Like all the dogs I’ve met at dog parks, my students are leaving me to return to their real parents. For the last month, I have relentlessly complained about the pain these kids regularly inflict upon me, how they defy my attempts to get them to work, how they call their parents on me, how they push to see just how close they can get me to packing my bags and head for the woods. Even after a month of this onslaught on my peace of mind, I find myself sad to see them go.
Because I love suffering and hate taking breaks, I took a class during the Summer a few years ago during my undergrad. There was only one assignment. We had to write a novel in 10 weeks. For 10 weeks, I obsessed, complained, and suffered over this huge project, and then it was over. In the end, I had poured hours and hours into this monstrous draft, and then it was done, and I missed the misery. That book was utter trash, but it was my trash, and I had worked harder on that trash than I had on anything else up to that point. Despite what I’ve drunkenly yelled at several emails recently, my students are not trash. They’re much better than the awful book I churned out, even if they’ve made me suffer seemingly for their amusement.
Now that their time with me is ending, it’s much easier to recognize how good a group they were. There were certainly bad moments, and some students acted like utter asses for most of our time together, but those students brought it together toward the end, and it is easier and more gratifying in the moment to complain about the unpleasant times than it is to acknowledge the surprisingly decent ones. Teaching feels like seeing a Michael Bay movie: it’s loud, the people are all a little sweaty for no reason, and everything feels like it’s right about to explode. However, it can be really enjoyable if you don’t expect it to be anything else and you learn to work with explosives.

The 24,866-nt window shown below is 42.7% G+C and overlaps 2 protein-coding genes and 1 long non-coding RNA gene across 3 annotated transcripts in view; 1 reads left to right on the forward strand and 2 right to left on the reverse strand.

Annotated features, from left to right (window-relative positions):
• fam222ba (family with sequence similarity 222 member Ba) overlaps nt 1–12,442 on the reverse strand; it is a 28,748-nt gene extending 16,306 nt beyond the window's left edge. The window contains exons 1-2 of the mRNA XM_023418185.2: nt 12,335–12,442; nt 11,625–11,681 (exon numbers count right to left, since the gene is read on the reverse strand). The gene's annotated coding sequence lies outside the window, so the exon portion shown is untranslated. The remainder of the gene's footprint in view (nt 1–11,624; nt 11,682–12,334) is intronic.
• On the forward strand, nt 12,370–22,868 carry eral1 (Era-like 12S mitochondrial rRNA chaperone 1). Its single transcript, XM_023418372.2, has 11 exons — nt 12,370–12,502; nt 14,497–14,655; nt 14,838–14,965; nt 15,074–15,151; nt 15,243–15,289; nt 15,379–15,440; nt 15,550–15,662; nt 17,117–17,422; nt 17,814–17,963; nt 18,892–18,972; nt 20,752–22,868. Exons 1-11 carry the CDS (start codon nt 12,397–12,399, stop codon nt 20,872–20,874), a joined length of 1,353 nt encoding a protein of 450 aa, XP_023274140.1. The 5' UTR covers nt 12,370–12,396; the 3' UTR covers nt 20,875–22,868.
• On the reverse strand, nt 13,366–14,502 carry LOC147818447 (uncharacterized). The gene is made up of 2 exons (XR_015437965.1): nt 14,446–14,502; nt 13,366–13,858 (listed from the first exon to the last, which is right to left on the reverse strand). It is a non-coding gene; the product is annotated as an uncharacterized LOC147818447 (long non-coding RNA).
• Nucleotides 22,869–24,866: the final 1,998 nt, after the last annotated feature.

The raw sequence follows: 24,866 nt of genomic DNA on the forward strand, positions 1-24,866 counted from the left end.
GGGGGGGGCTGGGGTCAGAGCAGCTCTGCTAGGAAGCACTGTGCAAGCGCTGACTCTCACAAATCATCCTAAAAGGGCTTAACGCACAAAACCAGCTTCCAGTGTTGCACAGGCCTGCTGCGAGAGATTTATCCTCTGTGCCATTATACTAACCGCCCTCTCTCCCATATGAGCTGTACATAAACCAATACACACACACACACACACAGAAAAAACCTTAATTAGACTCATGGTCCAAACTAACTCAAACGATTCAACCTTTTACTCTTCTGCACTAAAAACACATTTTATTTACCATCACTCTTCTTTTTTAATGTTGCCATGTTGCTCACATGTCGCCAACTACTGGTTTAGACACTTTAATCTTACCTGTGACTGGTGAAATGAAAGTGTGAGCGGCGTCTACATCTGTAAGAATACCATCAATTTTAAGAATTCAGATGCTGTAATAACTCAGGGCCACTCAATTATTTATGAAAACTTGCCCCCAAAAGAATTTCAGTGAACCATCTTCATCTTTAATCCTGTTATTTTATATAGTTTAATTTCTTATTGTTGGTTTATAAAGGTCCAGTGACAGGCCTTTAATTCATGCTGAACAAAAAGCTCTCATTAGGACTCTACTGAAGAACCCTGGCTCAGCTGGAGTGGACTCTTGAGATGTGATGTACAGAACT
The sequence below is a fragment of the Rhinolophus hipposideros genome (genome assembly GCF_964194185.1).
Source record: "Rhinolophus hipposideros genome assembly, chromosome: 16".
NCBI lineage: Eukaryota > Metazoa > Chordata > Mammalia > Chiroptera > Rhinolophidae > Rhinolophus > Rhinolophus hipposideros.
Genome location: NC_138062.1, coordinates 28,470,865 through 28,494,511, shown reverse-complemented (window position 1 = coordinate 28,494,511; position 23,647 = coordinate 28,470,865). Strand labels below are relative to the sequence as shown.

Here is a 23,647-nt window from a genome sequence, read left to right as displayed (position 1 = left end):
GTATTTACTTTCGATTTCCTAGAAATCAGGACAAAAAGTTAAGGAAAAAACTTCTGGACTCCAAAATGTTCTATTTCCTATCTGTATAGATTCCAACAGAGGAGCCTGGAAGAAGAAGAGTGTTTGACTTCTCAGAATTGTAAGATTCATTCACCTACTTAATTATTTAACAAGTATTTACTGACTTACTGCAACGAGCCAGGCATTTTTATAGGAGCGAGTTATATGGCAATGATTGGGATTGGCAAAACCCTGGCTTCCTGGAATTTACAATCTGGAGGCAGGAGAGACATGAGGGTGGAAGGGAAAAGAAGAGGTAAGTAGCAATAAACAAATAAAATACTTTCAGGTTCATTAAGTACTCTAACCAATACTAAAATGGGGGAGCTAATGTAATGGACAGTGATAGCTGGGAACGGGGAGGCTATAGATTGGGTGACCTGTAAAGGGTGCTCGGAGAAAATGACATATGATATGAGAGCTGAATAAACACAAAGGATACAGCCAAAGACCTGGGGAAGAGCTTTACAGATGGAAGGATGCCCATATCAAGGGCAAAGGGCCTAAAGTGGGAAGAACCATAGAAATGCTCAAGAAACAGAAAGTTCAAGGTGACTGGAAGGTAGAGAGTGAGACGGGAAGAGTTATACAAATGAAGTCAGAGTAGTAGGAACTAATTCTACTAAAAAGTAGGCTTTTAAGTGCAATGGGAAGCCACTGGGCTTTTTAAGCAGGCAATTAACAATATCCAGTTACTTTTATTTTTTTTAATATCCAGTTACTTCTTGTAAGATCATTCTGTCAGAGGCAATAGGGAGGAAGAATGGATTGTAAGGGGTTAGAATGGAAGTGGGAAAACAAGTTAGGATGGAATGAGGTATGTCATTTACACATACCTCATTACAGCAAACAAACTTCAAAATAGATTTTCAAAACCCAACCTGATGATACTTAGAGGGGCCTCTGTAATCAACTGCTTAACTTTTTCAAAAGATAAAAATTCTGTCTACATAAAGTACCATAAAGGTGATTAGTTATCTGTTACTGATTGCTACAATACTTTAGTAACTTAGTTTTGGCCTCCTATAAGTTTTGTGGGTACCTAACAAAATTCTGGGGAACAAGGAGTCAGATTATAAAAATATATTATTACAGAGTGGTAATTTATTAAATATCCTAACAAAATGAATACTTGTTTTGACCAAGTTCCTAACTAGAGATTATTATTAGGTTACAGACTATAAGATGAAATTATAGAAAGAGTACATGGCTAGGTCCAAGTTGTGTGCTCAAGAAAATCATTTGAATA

I’ve noticed that as each group of students flees the purview of my iron fist, I am afflicted with what I’ve been told are feelings. During my everyday activity, I try not to feel anything more than vague anger and unremitting disappointment in myself and almost everyone around me. Now, however, I have an uncomfortable warmness where I usually keep my dissatisfaction. Like a confused man petting many lions, I think I feel pride. Despite my best efforts to bring them down to my level, my students are generally optimistic about their future, and they probably should be. I begrudgingly admit that high school students can be clever and creative, and they can actually get work done if it happens to fall under the 34-minute window in the day when they’re motivated to do anything unrelated to the hormonal buzz that has seized their faculties.
I’m comforted by how little I remember the details of some of my high school teachers. I remember general impressions and short vivid scenes, but most of what I have is a vague sense of who they were and how I felt about them. If that same thing applies to these kids, in 10 years they’ll think back to me and live in their vague impressions verified by a few vivid scenes. So they’ll remember I’m weird and like puns and talked about my cat more than anyone should. They’ll also probably remember a fuzzy sense of frustration and rage because writing is hard, and I made them do a lot of it. So in a few years, they’ll think of me as a fluffy-headed, weird-o making bad jokes about writing who they’re mad at but not certain why.